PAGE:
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Nanotechnology is sometimes seen as all hype, with little real-world application. But nanomaterials are already all around us. Take the buildings that we live and work in, for instance. You will find nanotechnology used to create stronger steel, self-cleaning glass, solar-collecting fabrics, and even smog-eating concrete. And not only are these nanomaterials present in our buildings, they are making them better places to live and work.

Self-cleaning glass has a nanoparticle coating dirt can't stick to, eliminating the need for expensive and dangerous manual window washing on tall buildings. Solar-collecting fabric is the first of a new wave of building components that convert solar radiation into electricity. That means no more applying unattractive solar panels to the roof, but instead integrating energy production into building facades. Nanocomposite steel is more corrosion resistant than conventional steel, and can reduce installation costs by up to 50%. And the quantity required to make a building may be up to 40% less than conventional steel. Smog-eating concrete is produced by applying a nanolayer of titanium dioxide to concrete, which triggers a catalytic reaction that destroys many pollutants in contact with the surface. At the very least, these materials reduce building maintenance costs, leaving more money for other improvements, and they can help clean up the environment. They can reduce energy costs as well. And for every nanomaterial available today, there are approximately seventy more in research and development, meaning that building construction and architecture are in for some big changes thanks to small technology.



A beam is a structural component mainly working in bending through the agency of vertical forces and that transmits to the bearing points the loads that are applied to it. A beam is a lengthened and

Английский язык для студентов строительных специальностей



horizontal support made of metal, wood, reinforced or prestressed concrete and whose section has been studied for a good bending strength. Beams are mainly subjected to bending moments and shearing forces. Simple beams are made up of only one piece, of a section calculated to withstand the strains that aim at making them bending. When the strains become too strong, reinforced beams or compound beams are then used. Beams rest:

—either on a bearing with restraint (cantilever) or are restrained at both ends (exceptional);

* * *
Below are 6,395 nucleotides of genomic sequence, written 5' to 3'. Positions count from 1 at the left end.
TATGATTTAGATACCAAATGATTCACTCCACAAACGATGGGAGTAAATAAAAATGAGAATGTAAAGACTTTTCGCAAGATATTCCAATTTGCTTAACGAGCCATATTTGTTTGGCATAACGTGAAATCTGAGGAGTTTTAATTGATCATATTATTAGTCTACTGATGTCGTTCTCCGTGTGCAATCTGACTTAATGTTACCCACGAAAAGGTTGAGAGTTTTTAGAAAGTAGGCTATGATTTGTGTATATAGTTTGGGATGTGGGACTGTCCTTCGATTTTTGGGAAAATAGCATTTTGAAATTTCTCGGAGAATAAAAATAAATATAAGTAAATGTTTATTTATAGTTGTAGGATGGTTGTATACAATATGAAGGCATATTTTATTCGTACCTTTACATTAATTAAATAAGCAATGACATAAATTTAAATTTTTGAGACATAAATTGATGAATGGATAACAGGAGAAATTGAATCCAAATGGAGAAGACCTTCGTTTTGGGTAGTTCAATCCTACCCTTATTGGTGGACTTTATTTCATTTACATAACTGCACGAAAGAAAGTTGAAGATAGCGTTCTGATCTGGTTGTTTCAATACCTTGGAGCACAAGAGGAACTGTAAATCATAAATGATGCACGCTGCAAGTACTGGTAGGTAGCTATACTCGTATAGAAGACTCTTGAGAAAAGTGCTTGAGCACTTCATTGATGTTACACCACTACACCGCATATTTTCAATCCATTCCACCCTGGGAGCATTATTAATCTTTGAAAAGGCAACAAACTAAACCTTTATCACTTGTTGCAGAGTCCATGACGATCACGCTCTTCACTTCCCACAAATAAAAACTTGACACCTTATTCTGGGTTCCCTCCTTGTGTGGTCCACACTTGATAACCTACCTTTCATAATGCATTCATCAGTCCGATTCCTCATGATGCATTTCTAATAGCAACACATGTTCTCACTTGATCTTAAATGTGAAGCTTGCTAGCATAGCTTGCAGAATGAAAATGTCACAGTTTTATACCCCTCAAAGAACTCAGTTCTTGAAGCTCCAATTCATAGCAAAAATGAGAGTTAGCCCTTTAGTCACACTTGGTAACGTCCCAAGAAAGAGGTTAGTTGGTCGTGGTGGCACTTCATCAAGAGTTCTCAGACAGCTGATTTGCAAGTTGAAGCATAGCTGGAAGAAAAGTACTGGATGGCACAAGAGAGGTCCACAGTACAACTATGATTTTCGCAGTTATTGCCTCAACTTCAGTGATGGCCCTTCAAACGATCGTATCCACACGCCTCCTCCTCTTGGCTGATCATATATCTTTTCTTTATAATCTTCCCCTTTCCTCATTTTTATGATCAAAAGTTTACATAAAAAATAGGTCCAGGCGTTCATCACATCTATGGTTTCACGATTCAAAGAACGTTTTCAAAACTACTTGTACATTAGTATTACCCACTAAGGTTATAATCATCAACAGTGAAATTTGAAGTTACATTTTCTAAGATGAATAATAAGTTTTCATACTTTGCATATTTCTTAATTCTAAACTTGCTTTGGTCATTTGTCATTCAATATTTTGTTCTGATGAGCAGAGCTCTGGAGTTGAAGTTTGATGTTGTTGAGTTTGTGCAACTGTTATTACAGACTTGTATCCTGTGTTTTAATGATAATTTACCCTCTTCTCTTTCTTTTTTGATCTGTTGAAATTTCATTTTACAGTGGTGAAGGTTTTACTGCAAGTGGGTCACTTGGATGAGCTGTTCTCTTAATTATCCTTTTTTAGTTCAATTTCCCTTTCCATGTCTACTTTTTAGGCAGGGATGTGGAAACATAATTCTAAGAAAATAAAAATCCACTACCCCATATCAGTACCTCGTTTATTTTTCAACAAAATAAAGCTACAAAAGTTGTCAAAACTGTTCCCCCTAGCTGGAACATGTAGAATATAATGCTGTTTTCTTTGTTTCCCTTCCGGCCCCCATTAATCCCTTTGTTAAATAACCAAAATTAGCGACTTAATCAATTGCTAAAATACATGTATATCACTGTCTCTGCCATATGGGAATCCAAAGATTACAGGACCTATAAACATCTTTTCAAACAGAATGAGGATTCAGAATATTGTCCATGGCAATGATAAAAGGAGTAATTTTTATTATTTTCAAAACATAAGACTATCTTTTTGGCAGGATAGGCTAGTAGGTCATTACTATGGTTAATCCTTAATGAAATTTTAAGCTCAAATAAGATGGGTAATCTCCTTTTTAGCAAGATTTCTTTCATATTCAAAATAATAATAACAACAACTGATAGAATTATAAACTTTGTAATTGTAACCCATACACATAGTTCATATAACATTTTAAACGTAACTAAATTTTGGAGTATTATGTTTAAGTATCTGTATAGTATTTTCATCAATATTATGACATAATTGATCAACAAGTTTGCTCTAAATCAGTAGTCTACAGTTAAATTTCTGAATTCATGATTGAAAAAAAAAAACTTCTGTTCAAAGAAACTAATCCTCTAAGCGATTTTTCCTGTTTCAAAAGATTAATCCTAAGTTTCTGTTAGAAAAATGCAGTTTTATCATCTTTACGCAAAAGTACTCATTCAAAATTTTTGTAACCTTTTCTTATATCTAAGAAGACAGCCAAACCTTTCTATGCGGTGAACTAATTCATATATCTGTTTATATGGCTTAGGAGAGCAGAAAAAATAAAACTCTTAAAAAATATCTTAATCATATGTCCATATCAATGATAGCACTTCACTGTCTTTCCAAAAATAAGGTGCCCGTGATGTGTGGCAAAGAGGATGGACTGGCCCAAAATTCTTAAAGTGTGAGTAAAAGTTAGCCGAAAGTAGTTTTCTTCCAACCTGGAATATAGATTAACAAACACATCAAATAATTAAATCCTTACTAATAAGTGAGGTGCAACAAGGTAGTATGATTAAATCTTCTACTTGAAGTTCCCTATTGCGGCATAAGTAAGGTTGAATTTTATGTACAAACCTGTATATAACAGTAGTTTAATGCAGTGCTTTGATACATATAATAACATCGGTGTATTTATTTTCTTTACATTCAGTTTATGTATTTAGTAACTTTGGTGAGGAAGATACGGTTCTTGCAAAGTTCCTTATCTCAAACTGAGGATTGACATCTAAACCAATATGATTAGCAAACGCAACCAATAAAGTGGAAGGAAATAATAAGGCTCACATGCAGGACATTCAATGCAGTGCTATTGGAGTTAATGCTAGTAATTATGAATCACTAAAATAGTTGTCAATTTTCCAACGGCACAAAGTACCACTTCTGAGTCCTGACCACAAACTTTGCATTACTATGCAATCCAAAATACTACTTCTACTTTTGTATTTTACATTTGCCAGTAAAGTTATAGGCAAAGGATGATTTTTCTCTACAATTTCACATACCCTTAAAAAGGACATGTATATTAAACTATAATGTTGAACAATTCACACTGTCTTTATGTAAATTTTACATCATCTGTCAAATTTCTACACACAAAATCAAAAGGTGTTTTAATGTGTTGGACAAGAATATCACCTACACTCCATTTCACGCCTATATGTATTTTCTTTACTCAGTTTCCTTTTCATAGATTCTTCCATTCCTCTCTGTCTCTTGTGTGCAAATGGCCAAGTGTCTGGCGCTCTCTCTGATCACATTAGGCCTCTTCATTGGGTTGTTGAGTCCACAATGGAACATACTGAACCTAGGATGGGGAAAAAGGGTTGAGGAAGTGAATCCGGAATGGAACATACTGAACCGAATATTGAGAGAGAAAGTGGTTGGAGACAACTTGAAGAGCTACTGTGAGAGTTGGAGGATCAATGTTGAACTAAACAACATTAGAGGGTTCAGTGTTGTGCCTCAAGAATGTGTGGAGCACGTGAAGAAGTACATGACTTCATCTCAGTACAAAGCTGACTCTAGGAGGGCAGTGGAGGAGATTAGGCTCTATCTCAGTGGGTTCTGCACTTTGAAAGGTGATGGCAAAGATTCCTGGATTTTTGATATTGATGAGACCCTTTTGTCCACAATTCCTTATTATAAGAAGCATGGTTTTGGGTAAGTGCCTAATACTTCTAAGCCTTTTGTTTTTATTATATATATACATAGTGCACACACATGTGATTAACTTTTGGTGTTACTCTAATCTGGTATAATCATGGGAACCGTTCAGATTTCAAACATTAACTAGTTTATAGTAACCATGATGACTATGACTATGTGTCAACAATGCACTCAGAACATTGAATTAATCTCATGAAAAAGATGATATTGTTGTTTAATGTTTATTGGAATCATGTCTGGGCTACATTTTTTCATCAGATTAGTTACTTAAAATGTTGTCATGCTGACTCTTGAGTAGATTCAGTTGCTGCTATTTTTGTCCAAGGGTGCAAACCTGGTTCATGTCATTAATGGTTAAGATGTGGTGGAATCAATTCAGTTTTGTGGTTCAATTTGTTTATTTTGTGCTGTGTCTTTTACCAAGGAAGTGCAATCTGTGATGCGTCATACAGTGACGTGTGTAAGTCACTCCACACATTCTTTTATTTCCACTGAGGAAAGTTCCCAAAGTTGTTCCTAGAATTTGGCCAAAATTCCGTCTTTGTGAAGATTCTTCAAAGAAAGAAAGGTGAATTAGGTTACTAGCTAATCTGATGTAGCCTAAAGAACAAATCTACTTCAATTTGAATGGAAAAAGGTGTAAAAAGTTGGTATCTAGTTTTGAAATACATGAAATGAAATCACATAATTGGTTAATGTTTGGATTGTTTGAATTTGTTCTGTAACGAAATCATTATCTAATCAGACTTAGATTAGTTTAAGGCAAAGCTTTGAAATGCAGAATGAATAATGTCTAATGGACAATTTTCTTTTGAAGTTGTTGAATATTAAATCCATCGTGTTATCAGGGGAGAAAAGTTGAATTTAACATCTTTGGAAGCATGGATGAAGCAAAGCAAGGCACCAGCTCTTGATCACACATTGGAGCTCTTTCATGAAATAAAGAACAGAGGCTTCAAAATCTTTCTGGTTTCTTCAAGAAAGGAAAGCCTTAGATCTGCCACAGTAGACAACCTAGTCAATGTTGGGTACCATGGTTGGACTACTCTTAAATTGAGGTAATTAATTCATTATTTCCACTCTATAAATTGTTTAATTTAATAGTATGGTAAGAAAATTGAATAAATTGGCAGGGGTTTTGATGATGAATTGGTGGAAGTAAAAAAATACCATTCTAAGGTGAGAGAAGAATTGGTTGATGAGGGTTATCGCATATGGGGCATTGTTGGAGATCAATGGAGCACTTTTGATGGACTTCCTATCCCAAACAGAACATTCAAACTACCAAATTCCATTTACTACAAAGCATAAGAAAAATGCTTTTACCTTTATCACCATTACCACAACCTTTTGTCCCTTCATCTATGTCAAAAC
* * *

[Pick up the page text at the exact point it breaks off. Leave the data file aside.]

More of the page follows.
—either on a cantilever and are then presented as continuous beams to which have been added a number of extra articulations in order to free oneself of the consequences of the difference in level of the supports;

—either on two free bearings, free and restrained; they are independent or isostatic beams. These beams work on the positive bending moment in the middle of span and with simple shearing force on bearing;

—either on several bearings (beam in continuity); they are continuous or hyperstatic beams. This type of beam bears on one hand a positive bending moment much weaker than an independent beam; but, on the other hand, when on bearing, it bears an important negative bending moment as well as the shearing force.



The roof of a building often reflects the climate of the place in which the building is located since it protects the people in it from rain and sun. In dry countries the roof is flat and can be used as an outdoor room when the sun is not too hot. Where it often rains the roof usually slopes so that the wet can run off it, and where there are snowfalls, the roof slopes steeply so that the snow will slide off and not build up into a thick layer. A roof that slopes is called a pitched roof.

After a time people found it inconvenient to live in a house with sloping sides, so they built upright walls and laid big beams

called tie-beams across the top at regular distances from each other. Then they put up the triangular frameworks resting on the tie-beams. These triangles of beams are called trusses. A ridge-piece, purlins, and rafters were used to complete the skeleton of the roof.

In the Middle Ages the wooden frame of the roof was not hidden by a ceiling on the inside and was often richly decorated. To increase the effect of height and space the hammer-beam roof was designed. This had no tie-beams, but instead there were short beams sticking out from both walls, and to these beams other timbers called struts were fixed to support the main rafters.

The waterproof covering of a pitched roof is usually of tiles, slates, or shingles. Tiles are thin slabs of baked clay, generally red or brown in colour. Strips of wood called battens are fixed to the outside of the rafters, usually over sheets of weatherproof roofing-felt which help to keep out draughts and wind-blown snow. The tiles, shingles, or slates are then hung on by projecting pieces called nibs, or nailed or clipped to the battens in regular horizontal rows or courses. Flat roofs usually consist of boards covered with overlapping sheets of roofing felt coated with bitumen. When a roof has to cover a large space, steel trusses are used instead of wood. Large flat roofs may be made of reinforced concrete with a waterproof covering.


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